The American Ground Water Trust has organized over 60 training programs for teachers in 17 states. The very first water program was held in Waterville Valley, NH in 2000. We are back in New Hampshire with this action-packed two-day event in Tamworth.
Students, and older citizens, made aware of the economic and environmental importance of water resources and aquatic habitat are likely to become motivated to protect and conserve resources. As the future voting citizens in New Hampshire we hope students impacted by water-savvy teachers will recognize the connected and integrated nature of the environment and therefore be empowered to play an active role in protecting resources for sustainable use.Andrew Stone Executive Director American Ground Water Trust 50 Pleasant Street Concord, New Hampshire 03301 USA Telephone: (603) 228-5444 Fax: (603) 228-6557 E-mail: firstname.lastname@example.org www.agwt.org
The purpose of this U.S. Department of Education program is to provide technical assistance and training on the planning, design, financing, procurement, construction, improvement, operation, and maintenance of safe, healthy, and high-performing elementary and secondary education facilities. The deadline for applications for this cooperative agreement is August 12, 2013.>>>
The U.S. Environmental Protection Agency is seeking applications proposing research that will inform K-12 educational facilities building design, construction and operation practices in order to foster safe and healthy school environments and maximize student achievement and teacher and staff effectiveness. Specifically, the goal of the research grant is to understand the relationship among environmental factors and the health, safety and performance of students, teachers and staff.>>>
The Internal Revenue Service released the 2013 allocations for Qualified Zone Academy Bonds (QZABs). Established in 1997 and administered by school districts serving low‐income to issue tax‐credit bonds that save on interest costs for financing school renovations and repairs, but not new construction. Local education agencies should contact their state education agency for additional information.>>>
Agriculture Secretary Tom Vilsack announced June 28 that USDA is accepting applications for grants to provide access to education, training and healthcare resources in rural areas. Completed applications must be received by August 12, 2013. >>>
The Rural Community Facilities Program is designed to develop essential community facilities for public use in rural areas, including school facilities. The rural community facilities grants, direct and guaranteed loans are available to municipalities, counties, special‐purpose districts, non‐profit corporations, and tribal governments to be used in rural areas and towns of up to 20,000 in population. Rural school leaders should contact their USDA state office for assistance with accessing Rural Development programs. >>>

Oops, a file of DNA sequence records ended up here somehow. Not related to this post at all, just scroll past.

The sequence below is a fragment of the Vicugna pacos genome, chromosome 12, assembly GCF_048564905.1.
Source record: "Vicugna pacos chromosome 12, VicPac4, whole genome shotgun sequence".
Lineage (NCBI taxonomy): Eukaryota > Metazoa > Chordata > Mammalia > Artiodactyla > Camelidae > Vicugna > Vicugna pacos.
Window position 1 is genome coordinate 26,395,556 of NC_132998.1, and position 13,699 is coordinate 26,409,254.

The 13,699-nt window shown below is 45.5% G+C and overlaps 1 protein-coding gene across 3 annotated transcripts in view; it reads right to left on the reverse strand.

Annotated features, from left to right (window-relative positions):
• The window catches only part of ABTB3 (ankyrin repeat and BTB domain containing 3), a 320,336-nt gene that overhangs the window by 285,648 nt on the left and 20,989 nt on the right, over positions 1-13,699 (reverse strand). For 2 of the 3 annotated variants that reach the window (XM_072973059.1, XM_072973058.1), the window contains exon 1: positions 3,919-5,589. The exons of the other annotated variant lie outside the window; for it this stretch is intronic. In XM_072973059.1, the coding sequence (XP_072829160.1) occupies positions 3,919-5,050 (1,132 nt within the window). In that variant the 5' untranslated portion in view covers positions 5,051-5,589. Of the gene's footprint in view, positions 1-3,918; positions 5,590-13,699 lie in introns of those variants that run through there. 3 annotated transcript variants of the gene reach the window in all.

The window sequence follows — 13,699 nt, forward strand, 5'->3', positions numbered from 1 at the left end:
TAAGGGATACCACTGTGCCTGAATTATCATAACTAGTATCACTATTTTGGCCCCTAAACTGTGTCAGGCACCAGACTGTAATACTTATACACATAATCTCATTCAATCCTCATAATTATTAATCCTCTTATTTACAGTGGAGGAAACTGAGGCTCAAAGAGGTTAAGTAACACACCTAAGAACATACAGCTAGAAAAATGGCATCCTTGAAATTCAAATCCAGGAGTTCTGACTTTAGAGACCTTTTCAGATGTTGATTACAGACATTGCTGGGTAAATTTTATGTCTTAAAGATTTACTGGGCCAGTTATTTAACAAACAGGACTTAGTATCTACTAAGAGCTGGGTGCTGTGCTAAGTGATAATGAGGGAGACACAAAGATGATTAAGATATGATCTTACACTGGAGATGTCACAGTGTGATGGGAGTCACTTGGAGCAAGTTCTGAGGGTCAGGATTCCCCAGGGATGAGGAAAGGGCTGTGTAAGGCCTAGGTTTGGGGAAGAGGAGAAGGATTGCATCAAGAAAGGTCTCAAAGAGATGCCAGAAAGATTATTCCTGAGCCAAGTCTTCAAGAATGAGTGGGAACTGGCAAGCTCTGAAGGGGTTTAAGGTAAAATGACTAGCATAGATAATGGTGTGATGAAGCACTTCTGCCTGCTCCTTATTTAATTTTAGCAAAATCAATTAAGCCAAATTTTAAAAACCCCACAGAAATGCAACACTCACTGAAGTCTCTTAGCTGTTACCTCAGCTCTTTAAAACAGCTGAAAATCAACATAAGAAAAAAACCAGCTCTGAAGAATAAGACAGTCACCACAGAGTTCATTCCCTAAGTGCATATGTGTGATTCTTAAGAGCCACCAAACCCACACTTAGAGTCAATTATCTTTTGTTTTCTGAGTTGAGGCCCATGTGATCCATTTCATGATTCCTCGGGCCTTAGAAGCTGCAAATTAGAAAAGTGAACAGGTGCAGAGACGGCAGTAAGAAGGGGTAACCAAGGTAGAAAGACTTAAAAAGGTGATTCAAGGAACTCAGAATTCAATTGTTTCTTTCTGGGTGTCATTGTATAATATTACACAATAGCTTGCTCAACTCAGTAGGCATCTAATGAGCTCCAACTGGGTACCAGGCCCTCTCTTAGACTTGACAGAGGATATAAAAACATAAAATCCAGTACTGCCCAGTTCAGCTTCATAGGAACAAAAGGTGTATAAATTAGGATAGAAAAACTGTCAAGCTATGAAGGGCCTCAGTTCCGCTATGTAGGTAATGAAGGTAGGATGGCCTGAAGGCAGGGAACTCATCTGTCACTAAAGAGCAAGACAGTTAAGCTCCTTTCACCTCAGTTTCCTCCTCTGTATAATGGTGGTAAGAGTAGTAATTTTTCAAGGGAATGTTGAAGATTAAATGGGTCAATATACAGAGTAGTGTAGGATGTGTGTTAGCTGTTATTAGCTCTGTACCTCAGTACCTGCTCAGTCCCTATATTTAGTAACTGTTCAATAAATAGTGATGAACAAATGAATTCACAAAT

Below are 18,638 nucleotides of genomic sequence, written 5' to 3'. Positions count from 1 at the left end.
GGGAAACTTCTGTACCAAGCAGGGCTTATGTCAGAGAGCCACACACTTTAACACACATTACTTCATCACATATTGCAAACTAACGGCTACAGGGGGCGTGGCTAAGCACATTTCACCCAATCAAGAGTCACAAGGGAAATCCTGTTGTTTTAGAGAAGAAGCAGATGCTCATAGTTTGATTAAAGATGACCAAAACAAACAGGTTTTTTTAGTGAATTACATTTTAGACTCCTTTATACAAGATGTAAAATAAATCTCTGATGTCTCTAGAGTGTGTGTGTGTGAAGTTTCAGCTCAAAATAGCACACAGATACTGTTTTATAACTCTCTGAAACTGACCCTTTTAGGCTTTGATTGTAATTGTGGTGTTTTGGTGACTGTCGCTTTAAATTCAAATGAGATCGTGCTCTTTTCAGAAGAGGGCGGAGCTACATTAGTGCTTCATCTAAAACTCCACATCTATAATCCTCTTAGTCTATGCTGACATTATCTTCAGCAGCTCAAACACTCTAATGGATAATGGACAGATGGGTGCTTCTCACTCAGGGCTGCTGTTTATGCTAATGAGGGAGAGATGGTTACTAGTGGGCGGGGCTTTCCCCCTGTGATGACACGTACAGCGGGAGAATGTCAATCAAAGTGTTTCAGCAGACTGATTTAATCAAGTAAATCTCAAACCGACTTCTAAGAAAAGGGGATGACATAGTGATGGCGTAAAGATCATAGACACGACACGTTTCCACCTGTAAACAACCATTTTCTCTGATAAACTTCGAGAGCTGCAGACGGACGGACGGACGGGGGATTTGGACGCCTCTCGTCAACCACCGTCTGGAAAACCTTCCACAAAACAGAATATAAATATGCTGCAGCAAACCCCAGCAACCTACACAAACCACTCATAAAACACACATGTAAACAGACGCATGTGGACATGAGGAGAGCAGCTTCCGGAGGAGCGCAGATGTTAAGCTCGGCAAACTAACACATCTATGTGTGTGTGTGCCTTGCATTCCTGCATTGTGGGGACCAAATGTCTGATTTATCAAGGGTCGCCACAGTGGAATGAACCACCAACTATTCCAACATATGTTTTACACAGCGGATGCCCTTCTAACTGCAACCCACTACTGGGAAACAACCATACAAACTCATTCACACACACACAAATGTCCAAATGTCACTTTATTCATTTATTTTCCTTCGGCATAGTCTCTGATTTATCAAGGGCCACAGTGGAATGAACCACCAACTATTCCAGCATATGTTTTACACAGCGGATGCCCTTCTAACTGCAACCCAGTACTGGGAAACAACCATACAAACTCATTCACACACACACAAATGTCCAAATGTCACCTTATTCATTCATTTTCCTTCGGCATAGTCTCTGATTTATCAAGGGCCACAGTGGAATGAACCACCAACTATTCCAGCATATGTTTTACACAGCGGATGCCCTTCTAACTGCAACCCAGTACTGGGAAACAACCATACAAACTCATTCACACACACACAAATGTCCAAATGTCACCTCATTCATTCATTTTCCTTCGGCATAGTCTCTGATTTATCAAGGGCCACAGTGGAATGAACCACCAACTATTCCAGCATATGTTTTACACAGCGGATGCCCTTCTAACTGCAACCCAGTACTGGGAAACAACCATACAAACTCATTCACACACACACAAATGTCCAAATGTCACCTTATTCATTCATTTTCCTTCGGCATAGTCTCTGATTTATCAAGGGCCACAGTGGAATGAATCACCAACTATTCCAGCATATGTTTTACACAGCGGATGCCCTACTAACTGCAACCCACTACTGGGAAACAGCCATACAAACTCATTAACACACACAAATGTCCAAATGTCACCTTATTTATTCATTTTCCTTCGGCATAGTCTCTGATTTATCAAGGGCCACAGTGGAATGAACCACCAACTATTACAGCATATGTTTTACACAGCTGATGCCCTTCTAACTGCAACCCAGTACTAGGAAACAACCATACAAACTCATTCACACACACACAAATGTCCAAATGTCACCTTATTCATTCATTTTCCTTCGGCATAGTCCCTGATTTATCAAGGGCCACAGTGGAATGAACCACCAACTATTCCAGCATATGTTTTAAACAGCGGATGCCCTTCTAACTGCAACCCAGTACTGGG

ED is working to make all schools healthier, safer and more sustainable with initiatives in the areas of facilities, health and environment. Several key programs in these areas are:
- U.S. Department of Education Green Ribbon Schools
- Green Strides Webinar Series
- Green Strides Resources
Other programs that help support schools’ work to reduce environmental impact and costs; improve health and wellness; and support effective environmental education are:
- 21st Century Community Learning Centers
- ED STEM Grants
- Sustainability Education Summit Proceedings MS Word (483K)
ED Health Programs
- Early Learning Initiative
- Elementary and Secondary School Counseling
- Office of Safe and Healthy Students Programs
- Carol M. White Physical Education Program
- Promise Neighborhoods
ED Facilities Programs
- Educational Facilities Clearinghouse
- Credit Enhancement for Charter School Facilities Program
- Impact Aid Discretionary Facilities Construction Grant Program
- Impact Aid Facilities Maintenance Grant Program
Inter-Agency Initiatives and Strategy
- Sustainability and Environmental Justice Reports
- Inter-Agency Task Force on Environmental Education
- Urban Waters Federal Partnership
- Inter-Agency Working Group on Environmental Justice
- Memorandum of Understanding between the Departments of the Interior and Education to Use Public Lands in Enhancing Educational Opportunities
For more information, visit the Green Strides pages at the US DOE online at http://www2.ed.gov/about/inits/ed/green-strides/index.html
June 22, 2013 – President Barack Obama will lay out his vision for the steps he believes the country needs to take to address the effects of climate change and fight it on Tuesday at 1:35 p.m. at Georgetown.
He will speak from the same university building the nation’s first president spoke from in 1797.
Old North, which served as Georgetown’s main building from 1795 until the completion of Healy Hall, has received 13 United States presidents.
The speech will be webcast live on http://www.georgetown.edu.
Image credit: http://www.georgetown.edu/news/obama-old-north-2013.html
The presidents include Washington, who spoke after completing his term, and Georgetown alumnus President Bill Clinton (SFS’68), who gave a speech to the diplomatic corps in 1993 just days before his inauguration.